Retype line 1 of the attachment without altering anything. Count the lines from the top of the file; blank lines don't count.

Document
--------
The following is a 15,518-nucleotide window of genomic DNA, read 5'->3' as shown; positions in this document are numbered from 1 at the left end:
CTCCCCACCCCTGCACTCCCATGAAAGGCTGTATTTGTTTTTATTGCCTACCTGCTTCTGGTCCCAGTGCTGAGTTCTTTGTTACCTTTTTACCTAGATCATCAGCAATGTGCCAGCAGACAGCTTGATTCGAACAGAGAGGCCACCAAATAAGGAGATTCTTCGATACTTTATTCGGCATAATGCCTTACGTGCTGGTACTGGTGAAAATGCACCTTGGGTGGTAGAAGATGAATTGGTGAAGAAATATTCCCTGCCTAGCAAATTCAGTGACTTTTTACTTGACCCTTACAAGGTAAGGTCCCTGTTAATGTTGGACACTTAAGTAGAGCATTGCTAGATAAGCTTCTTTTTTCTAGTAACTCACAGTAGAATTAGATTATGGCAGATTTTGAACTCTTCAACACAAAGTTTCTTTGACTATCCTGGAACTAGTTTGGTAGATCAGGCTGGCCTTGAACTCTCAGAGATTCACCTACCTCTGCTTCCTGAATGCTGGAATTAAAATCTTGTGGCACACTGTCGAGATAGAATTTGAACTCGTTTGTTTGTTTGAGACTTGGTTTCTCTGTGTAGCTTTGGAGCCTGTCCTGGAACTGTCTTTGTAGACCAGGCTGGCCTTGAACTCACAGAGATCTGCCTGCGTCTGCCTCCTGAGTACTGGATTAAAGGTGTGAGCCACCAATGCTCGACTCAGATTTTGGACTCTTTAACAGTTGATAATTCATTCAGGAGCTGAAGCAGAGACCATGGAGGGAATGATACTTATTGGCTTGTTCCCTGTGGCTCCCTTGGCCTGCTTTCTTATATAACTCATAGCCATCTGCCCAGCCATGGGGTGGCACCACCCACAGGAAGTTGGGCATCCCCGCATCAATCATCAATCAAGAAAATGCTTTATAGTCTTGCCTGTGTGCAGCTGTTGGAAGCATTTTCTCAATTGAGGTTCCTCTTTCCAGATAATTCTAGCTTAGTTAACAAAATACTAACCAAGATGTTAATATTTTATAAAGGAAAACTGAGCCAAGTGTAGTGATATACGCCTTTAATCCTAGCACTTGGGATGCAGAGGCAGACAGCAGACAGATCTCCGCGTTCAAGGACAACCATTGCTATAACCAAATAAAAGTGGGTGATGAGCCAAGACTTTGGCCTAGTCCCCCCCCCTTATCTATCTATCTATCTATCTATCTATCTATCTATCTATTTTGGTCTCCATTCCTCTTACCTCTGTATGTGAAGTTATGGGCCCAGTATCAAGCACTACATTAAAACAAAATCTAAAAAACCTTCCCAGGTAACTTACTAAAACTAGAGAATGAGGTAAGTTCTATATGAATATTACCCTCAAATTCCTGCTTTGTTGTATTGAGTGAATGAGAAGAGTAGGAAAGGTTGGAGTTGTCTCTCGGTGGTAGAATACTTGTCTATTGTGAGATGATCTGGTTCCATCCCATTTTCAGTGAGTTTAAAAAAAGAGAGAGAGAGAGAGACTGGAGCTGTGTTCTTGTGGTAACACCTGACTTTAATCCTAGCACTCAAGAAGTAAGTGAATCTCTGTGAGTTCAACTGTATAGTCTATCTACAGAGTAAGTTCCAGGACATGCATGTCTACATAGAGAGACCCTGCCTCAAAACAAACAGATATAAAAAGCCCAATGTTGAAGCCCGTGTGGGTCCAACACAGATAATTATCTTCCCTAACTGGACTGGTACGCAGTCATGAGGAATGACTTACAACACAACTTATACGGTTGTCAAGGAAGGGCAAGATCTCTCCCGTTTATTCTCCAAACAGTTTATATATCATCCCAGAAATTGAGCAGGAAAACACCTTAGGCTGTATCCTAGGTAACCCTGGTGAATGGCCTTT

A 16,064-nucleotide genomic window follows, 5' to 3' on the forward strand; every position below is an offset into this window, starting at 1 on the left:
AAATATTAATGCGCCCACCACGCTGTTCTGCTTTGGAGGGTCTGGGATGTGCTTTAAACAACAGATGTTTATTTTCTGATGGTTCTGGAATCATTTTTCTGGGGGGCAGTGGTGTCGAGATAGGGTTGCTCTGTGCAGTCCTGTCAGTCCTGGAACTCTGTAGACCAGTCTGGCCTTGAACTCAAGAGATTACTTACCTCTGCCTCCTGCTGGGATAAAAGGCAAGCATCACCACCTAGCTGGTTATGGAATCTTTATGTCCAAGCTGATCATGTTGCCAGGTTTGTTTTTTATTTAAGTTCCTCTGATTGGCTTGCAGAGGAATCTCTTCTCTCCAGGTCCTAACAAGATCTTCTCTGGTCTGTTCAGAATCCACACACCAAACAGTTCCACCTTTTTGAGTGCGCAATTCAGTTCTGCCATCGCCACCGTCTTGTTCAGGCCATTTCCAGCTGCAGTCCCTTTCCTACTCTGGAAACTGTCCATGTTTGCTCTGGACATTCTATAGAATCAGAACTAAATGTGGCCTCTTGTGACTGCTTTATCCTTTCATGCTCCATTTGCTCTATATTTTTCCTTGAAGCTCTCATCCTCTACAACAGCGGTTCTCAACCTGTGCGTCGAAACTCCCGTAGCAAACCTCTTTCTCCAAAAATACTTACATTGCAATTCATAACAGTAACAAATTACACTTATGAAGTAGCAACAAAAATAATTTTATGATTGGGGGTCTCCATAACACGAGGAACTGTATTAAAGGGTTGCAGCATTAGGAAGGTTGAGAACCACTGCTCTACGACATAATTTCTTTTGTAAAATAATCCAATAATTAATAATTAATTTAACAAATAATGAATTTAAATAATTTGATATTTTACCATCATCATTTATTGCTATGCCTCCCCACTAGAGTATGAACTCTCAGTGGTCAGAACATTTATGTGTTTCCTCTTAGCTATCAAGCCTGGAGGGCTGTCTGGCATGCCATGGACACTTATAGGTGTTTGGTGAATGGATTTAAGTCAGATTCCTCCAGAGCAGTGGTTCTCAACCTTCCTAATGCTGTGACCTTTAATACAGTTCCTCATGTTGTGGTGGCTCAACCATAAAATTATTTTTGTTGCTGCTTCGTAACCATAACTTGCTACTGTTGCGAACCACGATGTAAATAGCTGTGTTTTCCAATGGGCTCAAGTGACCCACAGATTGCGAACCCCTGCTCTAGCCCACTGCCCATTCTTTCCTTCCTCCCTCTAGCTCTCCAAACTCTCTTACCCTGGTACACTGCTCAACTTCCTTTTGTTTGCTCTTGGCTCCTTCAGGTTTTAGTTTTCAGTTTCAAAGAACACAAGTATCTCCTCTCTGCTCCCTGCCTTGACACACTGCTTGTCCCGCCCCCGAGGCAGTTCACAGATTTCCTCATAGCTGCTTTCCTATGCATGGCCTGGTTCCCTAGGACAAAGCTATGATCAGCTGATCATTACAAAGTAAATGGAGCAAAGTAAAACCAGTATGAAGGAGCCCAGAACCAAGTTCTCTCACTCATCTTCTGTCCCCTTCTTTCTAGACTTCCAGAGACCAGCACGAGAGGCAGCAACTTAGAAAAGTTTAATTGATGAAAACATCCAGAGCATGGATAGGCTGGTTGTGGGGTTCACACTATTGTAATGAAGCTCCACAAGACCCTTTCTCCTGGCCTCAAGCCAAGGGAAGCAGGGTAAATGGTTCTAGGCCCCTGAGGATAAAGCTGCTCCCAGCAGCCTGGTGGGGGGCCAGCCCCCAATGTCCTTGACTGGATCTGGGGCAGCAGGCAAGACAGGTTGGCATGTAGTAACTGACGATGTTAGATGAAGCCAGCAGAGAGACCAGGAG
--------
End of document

The following is a 15,518-nucleotide window of genomic DNA, read 5'->3' as shown; positions in this document are numbered from 1 at the left end: